Camping while cycle touring is not always idyllic and nice. Most nights I literally spend in the ditch, behind a earth wall or in a damp, dark forest. Not so in Siberia of course. Almost every day I camp next to a river or lake. Camping at Lake Baikal is the Champions League. Hundreds of kilometers of undeveloped, very sparsely populated coast line on a crystal clear lake with drinking water quality. It just doesn't get any better. That this lake contains one fifth of the worlds (unmelted) fresh water is almost unbelievable.
After 14 days in which I cycled very long distances I reach Ust-Barguzin just in time for the ferry that goes across the lake every tuesday. There is certainly plenty of time for cycling at the moment, currently it is about 19 hours of daylight!
By ferry I go to island Olkhon on the other side. That here on the deepest lake in the world we actually get stuck on a sandbank and it would take the captain almost an hours to wiggle the boat free again is somehow ironic. On Olkhon I finally enjoy a well deserved break and explore the island.
After Irkutsk I head back to Lake Baikal that I am now following along its southern coast. In the front row the railway lines of the Trans-Sib has jumped queue, relegation me into second row. But I soon find out, that whenever the rail crosses a stream there is also a track under the railway line leading to the lake shore. So I still find a fantastic campsite every day and nothing is stopping me from going for a swim in the evening.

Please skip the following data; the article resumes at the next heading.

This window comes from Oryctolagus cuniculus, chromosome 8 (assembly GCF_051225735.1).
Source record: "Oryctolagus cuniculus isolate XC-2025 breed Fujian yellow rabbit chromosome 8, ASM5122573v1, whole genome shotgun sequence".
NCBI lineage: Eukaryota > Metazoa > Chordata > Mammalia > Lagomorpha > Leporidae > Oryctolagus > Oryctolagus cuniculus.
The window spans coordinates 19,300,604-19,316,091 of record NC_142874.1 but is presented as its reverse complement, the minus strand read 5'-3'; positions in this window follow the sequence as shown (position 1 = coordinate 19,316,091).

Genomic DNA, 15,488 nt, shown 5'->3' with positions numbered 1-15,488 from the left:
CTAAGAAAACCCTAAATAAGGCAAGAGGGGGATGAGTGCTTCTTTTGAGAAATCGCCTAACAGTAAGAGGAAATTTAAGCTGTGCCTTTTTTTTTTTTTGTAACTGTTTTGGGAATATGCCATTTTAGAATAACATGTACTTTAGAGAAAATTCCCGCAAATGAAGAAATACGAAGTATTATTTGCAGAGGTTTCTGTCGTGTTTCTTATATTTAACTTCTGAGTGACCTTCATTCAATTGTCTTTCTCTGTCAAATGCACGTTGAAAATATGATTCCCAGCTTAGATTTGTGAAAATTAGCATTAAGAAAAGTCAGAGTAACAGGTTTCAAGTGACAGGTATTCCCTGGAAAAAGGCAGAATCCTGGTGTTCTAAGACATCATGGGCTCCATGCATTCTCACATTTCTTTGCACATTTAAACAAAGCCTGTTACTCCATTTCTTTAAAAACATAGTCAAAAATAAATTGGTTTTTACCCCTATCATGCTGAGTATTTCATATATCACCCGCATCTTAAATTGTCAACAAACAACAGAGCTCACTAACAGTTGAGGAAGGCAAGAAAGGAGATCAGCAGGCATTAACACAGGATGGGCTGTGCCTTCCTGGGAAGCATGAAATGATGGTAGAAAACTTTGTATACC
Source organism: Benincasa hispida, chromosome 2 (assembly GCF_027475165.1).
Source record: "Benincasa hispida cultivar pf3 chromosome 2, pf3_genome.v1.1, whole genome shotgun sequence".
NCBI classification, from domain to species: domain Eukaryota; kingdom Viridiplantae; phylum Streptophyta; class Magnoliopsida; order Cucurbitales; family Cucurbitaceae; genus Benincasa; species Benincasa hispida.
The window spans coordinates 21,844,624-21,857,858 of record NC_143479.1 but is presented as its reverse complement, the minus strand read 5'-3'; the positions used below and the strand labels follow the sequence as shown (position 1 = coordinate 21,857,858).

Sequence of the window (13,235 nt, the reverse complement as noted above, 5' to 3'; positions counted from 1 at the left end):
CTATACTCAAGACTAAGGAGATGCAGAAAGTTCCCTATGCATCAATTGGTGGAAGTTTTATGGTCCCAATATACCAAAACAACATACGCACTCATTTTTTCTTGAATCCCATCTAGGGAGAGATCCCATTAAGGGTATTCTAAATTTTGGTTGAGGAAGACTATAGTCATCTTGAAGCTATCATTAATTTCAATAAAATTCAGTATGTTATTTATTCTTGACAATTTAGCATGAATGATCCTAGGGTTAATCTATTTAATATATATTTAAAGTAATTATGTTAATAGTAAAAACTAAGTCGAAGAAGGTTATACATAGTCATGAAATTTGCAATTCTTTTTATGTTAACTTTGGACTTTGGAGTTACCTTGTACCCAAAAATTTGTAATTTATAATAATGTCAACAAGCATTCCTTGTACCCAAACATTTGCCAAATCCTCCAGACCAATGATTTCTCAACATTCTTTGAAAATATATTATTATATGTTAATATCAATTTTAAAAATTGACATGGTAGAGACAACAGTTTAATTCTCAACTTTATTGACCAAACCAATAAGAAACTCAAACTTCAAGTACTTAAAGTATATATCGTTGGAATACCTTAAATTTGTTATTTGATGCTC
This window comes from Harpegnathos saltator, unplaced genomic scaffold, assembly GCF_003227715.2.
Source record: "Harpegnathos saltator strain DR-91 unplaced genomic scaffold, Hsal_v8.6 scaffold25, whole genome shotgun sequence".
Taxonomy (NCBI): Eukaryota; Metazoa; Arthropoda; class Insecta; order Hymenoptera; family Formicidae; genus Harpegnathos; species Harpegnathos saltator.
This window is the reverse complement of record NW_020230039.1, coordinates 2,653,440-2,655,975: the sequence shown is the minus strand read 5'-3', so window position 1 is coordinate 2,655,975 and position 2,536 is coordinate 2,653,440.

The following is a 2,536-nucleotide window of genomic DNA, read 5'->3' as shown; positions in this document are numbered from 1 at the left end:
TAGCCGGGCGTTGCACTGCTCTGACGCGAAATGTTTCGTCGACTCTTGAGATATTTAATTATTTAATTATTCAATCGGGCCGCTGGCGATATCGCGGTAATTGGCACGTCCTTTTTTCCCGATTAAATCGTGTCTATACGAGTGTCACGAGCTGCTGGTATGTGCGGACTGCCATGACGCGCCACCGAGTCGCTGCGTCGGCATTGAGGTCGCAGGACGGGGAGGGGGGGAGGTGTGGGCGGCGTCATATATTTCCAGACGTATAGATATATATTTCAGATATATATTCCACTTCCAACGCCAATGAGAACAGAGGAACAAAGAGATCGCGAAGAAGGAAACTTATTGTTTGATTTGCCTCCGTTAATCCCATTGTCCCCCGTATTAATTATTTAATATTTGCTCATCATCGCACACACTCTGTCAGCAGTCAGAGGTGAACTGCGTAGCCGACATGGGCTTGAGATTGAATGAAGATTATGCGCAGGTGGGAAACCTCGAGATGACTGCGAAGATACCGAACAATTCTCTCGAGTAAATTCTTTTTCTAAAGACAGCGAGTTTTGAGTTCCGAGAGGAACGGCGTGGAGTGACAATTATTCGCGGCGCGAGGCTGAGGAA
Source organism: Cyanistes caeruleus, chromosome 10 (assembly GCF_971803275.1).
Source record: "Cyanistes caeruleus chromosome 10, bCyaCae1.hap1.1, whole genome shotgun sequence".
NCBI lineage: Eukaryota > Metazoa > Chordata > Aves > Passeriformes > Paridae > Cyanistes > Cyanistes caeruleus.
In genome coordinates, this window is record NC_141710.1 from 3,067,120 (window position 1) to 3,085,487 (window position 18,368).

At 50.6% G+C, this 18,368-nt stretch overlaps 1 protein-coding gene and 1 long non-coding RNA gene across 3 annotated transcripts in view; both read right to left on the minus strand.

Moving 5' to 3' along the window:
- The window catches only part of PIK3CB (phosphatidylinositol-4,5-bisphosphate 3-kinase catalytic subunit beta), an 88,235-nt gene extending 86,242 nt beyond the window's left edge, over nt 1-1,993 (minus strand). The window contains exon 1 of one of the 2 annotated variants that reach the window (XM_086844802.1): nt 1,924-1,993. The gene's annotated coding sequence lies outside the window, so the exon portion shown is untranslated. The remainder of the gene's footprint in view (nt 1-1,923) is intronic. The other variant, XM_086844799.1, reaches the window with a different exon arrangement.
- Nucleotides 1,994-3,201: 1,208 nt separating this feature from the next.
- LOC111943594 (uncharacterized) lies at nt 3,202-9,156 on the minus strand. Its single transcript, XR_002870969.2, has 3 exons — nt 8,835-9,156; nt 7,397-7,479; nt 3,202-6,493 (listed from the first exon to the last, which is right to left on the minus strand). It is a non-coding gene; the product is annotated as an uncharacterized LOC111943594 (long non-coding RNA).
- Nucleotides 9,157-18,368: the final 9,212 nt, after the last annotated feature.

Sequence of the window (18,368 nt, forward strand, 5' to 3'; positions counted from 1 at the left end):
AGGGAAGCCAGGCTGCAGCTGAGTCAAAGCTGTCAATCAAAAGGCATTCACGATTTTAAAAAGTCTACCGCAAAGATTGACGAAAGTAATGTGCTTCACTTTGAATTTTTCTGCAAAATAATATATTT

When the road finally leaves Lake Baikal, I am not just ready to do that yet. So I and a little side trip at the Selenga delta. I camp on a great beach just behind an orthodox monastery. In the evening some locals visit me and are curious where I am from. Finally they give me a nice smoked Omul (a fish that only lives in Lake Baikal). The following day I ride through many of those small villages.
Colorful wooden houses with carved windows line the road. An old man waves from his bench „atkuda vi?“ (where do you come from?) „Shveytsariya“ I call and wave back. Someone on an old 'Ural' (a Russian motorbike with sidecar) rattles by and curiously looks around, women sell Chanterelles, Blackberries and Strawberries that they have collected in the forest. It probably looked pretty much the same in those villages 50 years ago. Hopefully It still will in 50 years to come.
Just in time I find out, that since a couple of weeks I don't need a visa for Mongolia anymore. Now that is some good news indeed. So I take the road south of Ulan Ude towards the border. On the way I meet two french cyclist. While they complain about the bad and sandy roads my eyes and smile get bigger and bigger. In the last couple of weeks I clinked glasses for Russian-Swiss friendship so often, I think that should hold for some time.